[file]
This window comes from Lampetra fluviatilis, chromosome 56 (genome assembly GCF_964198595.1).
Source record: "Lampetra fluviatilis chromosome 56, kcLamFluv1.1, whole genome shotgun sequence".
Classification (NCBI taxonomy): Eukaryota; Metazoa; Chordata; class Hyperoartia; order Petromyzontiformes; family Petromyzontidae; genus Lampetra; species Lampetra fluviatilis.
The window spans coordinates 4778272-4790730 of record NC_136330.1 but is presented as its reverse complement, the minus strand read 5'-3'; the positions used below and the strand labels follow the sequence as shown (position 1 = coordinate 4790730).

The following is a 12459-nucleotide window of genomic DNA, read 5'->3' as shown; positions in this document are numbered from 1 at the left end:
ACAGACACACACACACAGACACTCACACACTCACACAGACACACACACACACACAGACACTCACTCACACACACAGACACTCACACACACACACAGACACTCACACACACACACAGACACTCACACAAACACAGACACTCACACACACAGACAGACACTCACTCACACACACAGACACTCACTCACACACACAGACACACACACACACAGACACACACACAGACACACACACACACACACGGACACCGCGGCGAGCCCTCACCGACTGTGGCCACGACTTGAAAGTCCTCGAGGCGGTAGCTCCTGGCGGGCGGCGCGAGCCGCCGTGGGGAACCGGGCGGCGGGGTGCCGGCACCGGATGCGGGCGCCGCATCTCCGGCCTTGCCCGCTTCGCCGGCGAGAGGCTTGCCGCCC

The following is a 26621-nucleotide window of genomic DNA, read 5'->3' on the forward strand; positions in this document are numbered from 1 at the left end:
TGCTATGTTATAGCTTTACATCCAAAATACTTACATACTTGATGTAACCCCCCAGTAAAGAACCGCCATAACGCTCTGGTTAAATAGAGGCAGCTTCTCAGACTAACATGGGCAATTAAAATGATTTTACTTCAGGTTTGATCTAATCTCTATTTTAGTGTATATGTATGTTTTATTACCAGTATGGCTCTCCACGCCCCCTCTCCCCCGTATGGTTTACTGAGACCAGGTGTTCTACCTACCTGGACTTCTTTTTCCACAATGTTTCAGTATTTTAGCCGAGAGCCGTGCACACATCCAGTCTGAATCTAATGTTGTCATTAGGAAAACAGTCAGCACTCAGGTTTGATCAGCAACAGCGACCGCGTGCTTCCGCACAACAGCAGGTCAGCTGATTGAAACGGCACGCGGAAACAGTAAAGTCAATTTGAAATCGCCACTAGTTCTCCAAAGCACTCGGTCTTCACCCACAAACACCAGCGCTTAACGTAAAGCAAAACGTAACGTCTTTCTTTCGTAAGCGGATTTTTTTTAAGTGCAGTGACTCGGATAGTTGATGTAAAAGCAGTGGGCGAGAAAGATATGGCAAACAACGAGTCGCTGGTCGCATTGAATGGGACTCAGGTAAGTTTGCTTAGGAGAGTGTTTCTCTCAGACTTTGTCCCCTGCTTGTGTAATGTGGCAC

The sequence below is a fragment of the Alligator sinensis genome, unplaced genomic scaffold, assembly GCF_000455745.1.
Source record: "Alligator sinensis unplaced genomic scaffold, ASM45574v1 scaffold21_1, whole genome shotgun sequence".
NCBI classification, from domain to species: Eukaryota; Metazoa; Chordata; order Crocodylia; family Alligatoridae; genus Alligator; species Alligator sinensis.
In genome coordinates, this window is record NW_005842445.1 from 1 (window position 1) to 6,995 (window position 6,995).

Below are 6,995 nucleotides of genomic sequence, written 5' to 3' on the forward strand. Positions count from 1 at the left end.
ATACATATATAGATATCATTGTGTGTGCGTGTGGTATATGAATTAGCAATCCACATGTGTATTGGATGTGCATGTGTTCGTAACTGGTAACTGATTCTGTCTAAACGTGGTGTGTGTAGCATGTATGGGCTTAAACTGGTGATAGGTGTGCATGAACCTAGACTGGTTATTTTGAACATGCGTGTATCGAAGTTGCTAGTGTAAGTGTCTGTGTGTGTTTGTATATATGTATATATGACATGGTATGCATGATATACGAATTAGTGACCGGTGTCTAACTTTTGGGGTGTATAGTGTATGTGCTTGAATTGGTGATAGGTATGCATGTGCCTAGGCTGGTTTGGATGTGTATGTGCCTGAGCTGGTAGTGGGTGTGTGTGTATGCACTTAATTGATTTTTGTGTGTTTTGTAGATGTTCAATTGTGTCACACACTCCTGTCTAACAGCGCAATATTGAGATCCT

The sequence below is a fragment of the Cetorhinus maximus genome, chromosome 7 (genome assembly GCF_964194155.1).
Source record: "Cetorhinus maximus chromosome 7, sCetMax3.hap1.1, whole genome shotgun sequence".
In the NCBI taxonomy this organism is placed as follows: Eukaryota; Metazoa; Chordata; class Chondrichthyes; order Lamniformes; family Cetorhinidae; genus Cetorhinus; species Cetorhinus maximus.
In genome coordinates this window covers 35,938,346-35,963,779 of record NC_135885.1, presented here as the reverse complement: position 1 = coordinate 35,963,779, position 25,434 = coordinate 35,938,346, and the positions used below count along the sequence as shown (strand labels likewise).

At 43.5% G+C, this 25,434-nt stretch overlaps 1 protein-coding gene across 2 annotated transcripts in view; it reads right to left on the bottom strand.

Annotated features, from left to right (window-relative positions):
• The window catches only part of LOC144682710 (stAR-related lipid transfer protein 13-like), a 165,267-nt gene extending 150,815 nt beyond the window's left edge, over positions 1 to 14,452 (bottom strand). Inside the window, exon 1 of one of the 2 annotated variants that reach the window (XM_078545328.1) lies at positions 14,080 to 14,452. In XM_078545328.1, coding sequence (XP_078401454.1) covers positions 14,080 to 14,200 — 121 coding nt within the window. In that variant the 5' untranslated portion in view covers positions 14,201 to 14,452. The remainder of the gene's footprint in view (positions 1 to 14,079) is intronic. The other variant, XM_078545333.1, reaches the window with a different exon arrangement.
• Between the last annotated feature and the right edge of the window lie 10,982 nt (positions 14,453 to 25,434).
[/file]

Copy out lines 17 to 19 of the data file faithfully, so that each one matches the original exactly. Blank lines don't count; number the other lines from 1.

In the NCBI taxonomy this organism is placed as follows: Eukaryota; Metazoa; Chordata; class Chondrichthyes; order Lamniformes; family Cetorhinidae; genus Cetorhinus; species Cetorhinus maximus.
In genome coordinates this window covers 35,938,346-35,963,779 of record NC_135885.1, presented here as the reverse complement: position 1 = coordinate 35,963,779, position 25,434 = coordinate 35,938,346, and the positions used below count along the sequence as shown (strand labels likewise).

At 43.5% G+C, this 25,434-nt stretch overlaps 1 protein-coding gene across 2 annotated transcripts in view; it reads right to left on the bottom strand.